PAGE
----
Behind the daily barrage of heated rhetoric about Iran from many quarters, Israeli planners are quietly wrestling with some very hard decisions on how a future war would start.
Israeli leaders considering the pros and cons of a military strike on Iran’s nuclear facilities also must consider the pros and cons of a simultaneous strike on the missile arsenal in Lebanon of Iran’s client, the radical Shia Lebanese terrorist group, Hizbullah. The Israel Defense Forces have to calculate whether they would want to open two fronts at the same time, or let Hizbullah and Iran decide if and when to start a massive attack on Israel’s cities from the north.
Prime Minister Benjamin Netanyahu and other Israeli leaders have been increasingly clear in suggesting Israel is now seriously contemplating the use of force to halt, at least temporarily, the Iranian nuclear program. But they have said little in public about what Israel would do about Hizbullah, which is today the de facto ruler of Lebanon.
In the 2006 Israel-Lebanon war, Hizbullah fired almost 4,000 rockets and missiles into northern Israel, killing four dozen Israeli civilians. At the time, Hizbullah said it had more than 30,000 rockets in its inventory. Air power was not enough to stop the rain of missiles; Israeli ground forces belatedly entered the country to stop the attacks, which continued right up to a ceasefire.
Now, Hizbullah says it has many more rockets and missiles, including some with longer ranges and bigger payloads than six years ago. Israeli and American sources have even claimed that Hizbullah now has Scud missiles capable of hitting deep into Israel from deep inside Lebanon. It also has more surface-to-sea missiles, such as the one it used in 2006 to strike an Israeli Navy ship. In 2006, Hizbullah rained fire on Israel’s northern cities, including Haifa; today it can do that and more, including targeting Tel Aviv and West Jerusalem, and Israel’s only international airport. For IDF planners it is a formidable arsenal.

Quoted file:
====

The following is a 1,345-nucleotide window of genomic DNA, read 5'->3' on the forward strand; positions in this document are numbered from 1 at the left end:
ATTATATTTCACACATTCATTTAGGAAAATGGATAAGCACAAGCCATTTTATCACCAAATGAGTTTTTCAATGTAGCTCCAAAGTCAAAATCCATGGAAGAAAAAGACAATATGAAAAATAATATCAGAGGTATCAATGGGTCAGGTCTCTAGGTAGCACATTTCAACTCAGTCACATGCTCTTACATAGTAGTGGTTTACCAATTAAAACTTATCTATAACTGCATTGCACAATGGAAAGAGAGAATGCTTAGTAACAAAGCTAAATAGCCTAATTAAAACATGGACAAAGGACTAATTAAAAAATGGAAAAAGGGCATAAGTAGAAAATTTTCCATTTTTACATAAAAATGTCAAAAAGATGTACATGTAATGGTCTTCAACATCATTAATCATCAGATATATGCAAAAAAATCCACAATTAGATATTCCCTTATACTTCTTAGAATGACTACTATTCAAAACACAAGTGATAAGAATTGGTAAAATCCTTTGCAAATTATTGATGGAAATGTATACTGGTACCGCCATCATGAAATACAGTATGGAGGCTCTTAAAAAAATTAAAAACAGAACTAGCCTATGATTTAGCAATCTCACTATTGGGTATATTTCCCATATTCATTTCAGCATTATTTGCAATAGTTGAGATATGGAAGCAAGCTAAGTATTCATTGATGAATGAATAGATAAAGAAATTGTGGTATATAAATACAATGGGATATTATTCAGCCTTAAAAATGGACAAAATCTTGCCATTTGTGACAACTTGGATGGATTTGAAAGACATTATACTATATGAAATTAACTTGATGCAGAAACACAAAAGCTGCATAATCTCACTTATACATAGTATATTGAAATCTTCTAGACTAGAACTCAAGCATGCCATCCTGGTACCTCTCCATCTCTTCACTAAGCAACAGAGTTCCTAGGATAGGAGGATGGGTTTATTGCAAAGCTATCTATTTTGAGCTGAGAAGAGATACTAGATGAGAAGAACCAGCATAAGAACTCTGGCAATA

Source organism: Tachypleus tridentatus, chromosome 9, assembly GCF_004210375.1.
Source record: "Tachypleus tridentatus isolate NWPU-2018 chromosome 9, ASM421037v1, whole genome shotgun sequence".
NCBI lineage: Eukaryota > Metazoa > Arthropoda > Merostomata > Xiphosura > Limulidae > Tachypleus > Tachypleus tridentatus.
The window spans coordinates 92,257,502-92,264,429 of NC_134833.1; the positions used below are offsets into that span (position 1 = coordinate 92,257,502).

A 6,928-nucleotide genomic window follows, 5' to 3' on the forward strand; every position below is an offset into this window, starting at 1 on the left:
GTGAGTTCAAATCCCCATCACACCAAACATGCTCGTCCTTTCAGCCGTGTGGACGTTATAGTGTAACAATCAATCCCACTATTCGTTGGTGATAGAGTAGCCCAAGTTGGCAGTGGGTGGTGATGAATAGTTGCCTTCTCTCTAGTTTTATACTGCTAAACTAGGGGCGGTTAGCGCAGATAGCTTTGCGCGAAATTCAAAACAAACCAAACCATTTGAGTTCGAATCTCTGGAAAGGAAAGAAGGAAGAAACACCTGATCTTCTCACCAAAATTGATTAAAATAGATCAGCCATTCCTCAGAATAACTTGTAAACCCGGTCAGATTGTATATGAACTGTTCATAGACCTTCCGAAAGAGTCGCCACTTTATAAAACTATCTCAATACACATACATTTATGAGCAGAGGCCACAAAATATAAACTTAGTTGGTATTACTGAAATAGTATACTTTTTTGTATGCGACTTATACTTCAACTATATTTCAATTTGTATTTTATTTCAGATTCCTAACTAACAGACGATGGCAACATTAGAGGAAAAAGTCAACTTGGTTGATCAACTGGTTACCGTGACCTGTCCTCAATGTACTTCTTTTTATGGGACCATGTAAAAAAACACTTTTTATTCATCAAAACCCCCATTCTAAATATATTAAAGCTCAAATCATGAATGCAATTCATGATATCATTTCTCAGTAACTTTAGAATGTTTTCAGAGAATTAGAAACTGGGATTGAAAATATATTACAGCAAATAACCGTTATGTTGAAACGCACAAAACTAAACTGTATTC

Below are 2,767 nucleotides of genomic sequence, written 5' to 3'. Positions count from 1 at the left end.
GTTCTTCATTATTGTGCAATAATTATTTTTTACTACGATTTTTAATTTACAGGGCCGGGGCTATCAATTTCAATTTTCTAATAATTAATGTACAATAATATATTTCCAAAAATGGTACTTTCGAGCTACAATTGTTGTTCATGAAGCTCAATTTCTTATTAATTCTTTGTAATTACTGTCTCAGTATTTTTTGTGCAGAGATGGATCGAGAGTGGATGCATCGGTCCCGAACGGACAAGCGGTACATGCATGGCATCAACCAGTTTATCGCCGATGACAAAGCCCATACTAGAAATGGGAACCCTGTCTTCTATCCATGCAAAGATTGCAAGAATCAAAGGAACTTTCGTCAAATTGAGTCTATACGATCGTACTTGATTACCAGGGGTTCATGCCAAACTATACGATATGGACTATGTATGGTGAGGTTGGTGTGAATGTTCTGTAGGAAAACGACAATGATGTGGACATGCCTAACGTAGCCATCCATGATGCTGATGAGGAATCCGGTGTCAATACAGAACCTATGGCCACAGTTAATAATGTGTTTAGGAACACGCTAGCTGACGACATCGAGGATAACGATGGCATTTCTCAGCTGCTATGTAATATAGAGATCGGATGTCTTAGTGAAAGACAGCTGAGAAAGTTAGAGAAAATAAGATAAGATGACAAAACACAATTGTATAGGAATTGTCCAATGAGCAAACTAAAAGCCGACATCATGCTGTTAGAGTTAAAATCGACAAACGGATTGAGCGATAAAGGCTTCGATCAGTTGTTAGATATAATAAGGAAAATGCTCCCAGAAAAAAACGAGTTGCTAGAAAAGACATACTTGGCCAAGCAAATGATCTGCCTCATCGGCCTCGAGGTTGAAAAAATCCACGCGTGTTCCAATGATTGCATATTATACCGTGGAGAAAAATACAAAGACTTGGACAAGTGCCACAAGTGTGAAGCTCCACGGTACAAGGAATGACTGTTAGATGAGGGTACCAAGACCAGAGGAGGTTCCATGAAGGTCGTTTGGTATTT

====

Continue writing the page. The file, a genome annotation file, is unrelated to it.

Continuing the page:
Given Hizbullah’s close ties with Iran, which created the group with Syrian help in the early 1980s, it is a safe assumption that an Israeli military strike on Iran could spark Hizbullah to open fire. But no one knows for sure. The odds are very strong that Hizbullah would retaliate, but if it does so it would face a massive Israeli response that could shake the group’s grip on Lebanon. At a minimum, the group would face widespread destruction—not only of its arsenal, but of Lebanon’s civilian infrastructure as well.
Israeli military planners probably calculate that Hizbullah would attack. They would prefer to preempt such an attack, and at least take out the most dangerous and long-range missiles before they could be launched. That calculation argues for striking Iran and Lebanon simultaneously, in the hope that the first blows would weaken both adversaries and compel an early ceasefire. That means Israeli resources would be stretched from the start with two wars.
The ongoing civil war in Syria makes all of this even more complicated. The Syrian regime of Bashar al-Assad is more pro-Iranian and pro-Hizbullah than Bashar’s father’s ever was. Hafez al-Assad would have fought to the last Iranian or Lebanese; his son may be more adventurous. Bashar also is in a life-and-death struggle to survive today. Would Bashar be tempted—in a desperate effort to try to rally nationalist sentiment behind him at home—to lash out at Israel if Israel struck Iran and Lebanon? Since Syria has several hundred Scud missiles, and toxic-chemical warheads for them, the country is a serious military problem for any planner contemplating action.
The political implications of hitting Iran and Lebanon simultaneously are significant. Sympathy for Persian Iran may be limited in the Arab world, but sympathy for Arab Lebanon would be higher, especially if Israel were to strike first. Israel can expect condemnation from many quarters for any attack on Iran; it would get more if it were also at war with Hizbullah, and bombing Beirut.
The bottom line is that Israeli planners have to contemplate a multifront war from the moment of a strike on Iran. The more variables in any planning process, the more likely you will face unanticipated consequences and unpleasant surprises once the action begins. The devil is always in the details.